Vietnamese engineers aspire to make strides in farming technology

Two young engineers are among the first batch of master’s degree holders in agricultural engineering from Israel

Agriculture engineer Nguyen Duc Dung checks nearly-harvested musk melons grown in a greenhouse. Photo: Tuoi Tre

With experience of Israel’s high-tech farming systems obtained during their master programs, two young Vietnamese agricultural engineers have made a difference and achieved success in their home country.

Nguyen Duc Dung, 30, and Hoang Thi Sen, 26, are among the first 15 Vietnamese engineers to obtain master’s degrees in agricultural engineering in Israel.

They both spent 10 months working as farmers at a moshav (farm cluster) in the Middle Eastern country, which is well-renowned for its highly developed farming technology.

Upon their return to Vietnam, the duo have put their expertise and experience into practice in the hope of making changes to their country’s agriculture.

Around 9:00 am at a farm of VinEco, an agricultural subsidiary of conglomerate Vingroup in Long Thanh District, Dong Nai Province, which neighbors Ho Chi Minh City, Dung was meticulously checking parameters in the greenhouse control system. 

Hailing from the central province of Quang Nam, Dung is in charge of the farm’s greenhouse and agricultural technology.

The farm was teeming with melons in a variety of different colors and sizes.

Agriculture engineer Nguyen Duc Dung operates the cutting-edge greenhouse monitoring system. Photo: Tuoi Tre
Agriculture engineer Nguyen Duc Dung operates the cutting-edge greenhouse monitoring system. Photo: Tuoi Tre

Dung’s working days typically start at 6:30 am with the delegation of tasks to workers and checking for pests.

Around noon, nets are automatically drawn out to shield the greenhouse from the blazing sun. 

Dung painstakingly examines the lush beds of melons which are watered with irrigation pipes that reach every plant.

He revealed that all the greenhouses at the farm were equipped with automated microclimate control systems, and all watering and fertilizing jobs were operated by the irrigation system.

The fertigation system sprays the plants with nourishment on an hourly basis.

Fertilizers are dissolved in water and vary in volume based on the plants’ growth to ensure maximal, even absorption.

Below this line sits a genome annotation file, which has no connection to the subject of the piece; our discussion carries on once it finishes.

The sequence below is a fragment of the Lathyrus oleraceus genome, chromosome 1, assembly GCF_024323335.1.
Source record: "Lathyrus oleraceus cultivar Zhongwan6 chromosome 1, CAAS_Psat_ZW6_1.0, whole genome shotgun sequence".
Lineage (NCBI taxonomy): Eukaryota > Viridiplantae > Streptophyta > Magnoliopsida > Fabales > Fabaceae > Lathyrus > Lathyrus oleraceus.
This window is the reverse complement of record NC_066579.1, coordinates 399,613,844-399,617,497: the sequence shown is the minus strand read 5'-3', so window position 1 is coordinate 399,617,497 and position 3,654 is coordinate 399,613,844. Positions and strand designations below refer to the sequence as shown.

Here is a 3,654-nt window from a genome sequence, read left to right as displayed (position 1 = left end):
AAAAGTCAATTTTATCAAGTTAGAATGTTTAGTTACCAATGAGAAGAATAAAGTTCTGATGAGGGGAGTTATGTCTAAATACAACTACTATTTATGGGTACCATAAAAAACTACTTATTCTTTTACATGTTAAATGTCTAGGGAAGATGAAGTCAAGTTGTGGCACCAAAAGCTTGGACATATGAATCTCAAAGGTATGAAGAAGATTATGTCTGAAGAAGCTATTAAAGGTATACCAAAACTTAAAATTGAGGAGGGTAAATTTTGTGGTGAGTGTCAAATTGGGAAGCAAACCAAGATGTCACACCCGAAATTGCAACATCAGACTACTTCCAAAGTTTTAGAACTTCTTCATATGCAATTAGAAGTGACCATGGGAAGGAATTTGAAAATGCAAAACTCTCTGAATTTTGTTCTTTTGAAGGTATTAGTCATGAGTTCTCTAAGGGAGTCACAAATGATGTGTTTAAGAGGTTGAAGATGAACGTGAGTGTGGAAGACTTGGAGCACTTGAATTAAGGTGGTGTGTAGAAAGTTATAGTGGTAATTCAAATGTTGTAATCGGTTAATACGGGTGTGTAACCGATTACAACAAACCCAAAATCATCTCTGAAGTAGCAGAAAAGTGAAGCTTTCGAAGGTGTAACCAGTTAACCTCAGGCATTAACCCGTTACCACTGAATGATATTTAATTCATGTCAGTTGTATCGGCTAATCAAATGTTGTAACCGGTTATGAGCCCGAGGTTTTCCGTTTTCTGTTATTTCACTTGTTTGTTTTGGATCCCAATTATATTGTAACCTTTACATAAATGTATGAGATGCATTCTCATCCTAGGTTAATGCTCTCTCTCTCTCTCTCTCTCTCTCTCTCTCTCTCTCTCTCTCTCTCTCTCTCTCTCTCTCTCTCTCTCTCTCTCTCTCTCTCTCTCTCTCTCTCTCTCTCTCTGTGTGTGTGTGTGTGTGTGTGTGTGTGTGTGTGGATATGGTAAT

The advanced climate monitoring system, which comprises shade screens and sucking fans, is designed to ensure ideal temperature and moisture for optimal plant growth and yields.

“Our job is checking parameters on temperature, moisture, pH and Electrical Conductivity (EC) and to make decisions on whether to change the automatic process,” Dung explained.

The Israel-trained engineer also gave direct instructions regarding the phases of melon care to workers. 

Meanwhile, Sen, who comes from the northern mountainous province of Cao Bang, said that she had experienced all of the production phases, including soil preparation, sowing, caretaking, harvesting and packaging, during her master’s degree at Tel Aviv University in Israel.

The young woman recalled being overwhelmed at the modern farms boasting cutting-edge technology when she first arrived in Israel, with a research center dedicated to every few moshav.  

“All that farmers did was submit their production plans. Relevant units then take care of all the remaining tasks, including provision of seedlings and manure. Farmers don’t even need to check what is inside the fertilizers,” Sen said.

Israel-trained agriculture engineer Hoang Thi Sen is seen in a self-provided photo.
Israel-trained agriculture engineer Hoang Thi Sen is seen in a self-provided photo.

During her stay in Israel, Sen practiced operating the dripping and spraying irrigation and fogging nozzle systems as well as the automatic watering and fertigation software, and learned to carry out cutting-edge greenhouse procedures.

The aspiring technologist went on to learn techniques in tissue culture, pest eradication, and seedling storage and treatment.

“Many farmers in Israel have earned university or even master’s degrees and are fluent in English. They are also more than willing to share what they know with others. Israeli people typically provide their children with a good education to become farmers,” Sen observed.

Upon her return to Vietnam in 2016, she has worked at one of the country’s pioneers of hi-tech farming which she rates highly in comparison to those in Israel.

The farm she is working at also boasts modern greenhouse systems with automatically operated watering and fertigation procedures.

However, Sen has to select breeds of plants and incubate saplings on her own instead of having such tasks taken care of as they were in Israel.

“There’s a long way to go for Vietnam’s agriculture sector to be on a par with that of Israel’s. The trip to Israel really inspired us to reach new heights in agricultural technology,” she noted.

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